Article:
In some embodiments, of the invention, a synthetic miRNA contains one or more design elements. These design elements include, but are not limited to: (i) a replacement group for the phosphate or hydroxyl of the nucleotide at the 5′ terminus of the complementary region; (ii) one or more sugar modifications in the first or last 1 to 6 residues of the complementary region; or, (iii) noncomplementarity between one or more nucleotides in the last 1 to 5 residues at the 3′ end of the complementary region and the corresponding nucleotides of the miRNA region.

In certain embodiments, a synthetic miRNA has a nucleotide at its 5′ end of the complementary region in which the phosphate and/or hydroxyl group has been replaced with another chemical group (referred to as the “replacement design”). In some cases, the phosphate group is replaced, while in others, the hydroxyl group has been replaced. In particular embodiments, the replacement group is biotin, an amine group, a lower alkylamine group, an acetyl group, 2′O-Me (2′oxygen-methyl), DMTO (4,4′-dimethoxytrityl with oxygen), fluoroscein, a thiol, or acridine, though other replacement groups are well known to those of skill in the art and can be used as well. This design element can also be used with a miRNA inhibitor.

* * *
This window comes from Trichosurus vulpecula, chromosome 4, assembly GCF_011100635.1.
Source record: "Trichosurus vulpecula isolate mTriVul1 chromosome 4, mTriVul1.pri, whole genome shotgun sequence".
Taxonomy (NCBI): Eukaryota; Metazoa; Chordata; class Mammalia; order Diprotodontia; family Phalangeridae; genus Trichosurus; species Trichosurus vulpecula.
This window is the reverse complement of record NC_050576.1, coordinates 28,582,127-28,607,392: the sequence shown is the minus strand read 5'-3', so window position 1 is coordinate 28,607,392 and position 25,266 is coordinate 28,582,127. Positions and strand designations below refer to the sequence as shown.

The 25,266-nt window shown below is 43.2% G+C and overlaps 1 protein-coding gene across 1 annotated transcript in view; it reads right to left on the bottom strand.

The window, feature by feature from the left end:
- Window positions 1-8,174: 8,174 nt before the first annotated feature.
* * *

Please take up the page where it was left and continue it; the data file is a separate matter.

Additional embodiments concern a synthetic miRNA having one or more sugar modifications in the first or last 1 to 6 residues of the complementary region (referred to as the “sugar replacement design”). In certain cases, there is one or more sugar modifications in the first 1, 2, 3, 4, 5, 6 or more residues of the complementary region, or any range derivable therein. In additional cases, there is one or more sugar modifications in the last 1, 2, 3, 4, 5, 6 or more residues of the complementary region, or any range derivable therein, have a sugar modification. It will be understood that the terms “first” and “last” are with respect to the order of residues from the 5′ end to the 3′ end of the region. In particular embodiments, the sugar modification is a 2′O-Me modification. In further embodiments, there is one or more sugar modifications in the first or last 2 to 4 residues of the complementary region or the first or last 4 to 6 residues of the complementary region. This design element can also be used with a miRNA inhibitor. Thus, a miRNA inhibitor can have this design element and/or a replacement group on the nucleotide at the 5′ terminus, as discussed above.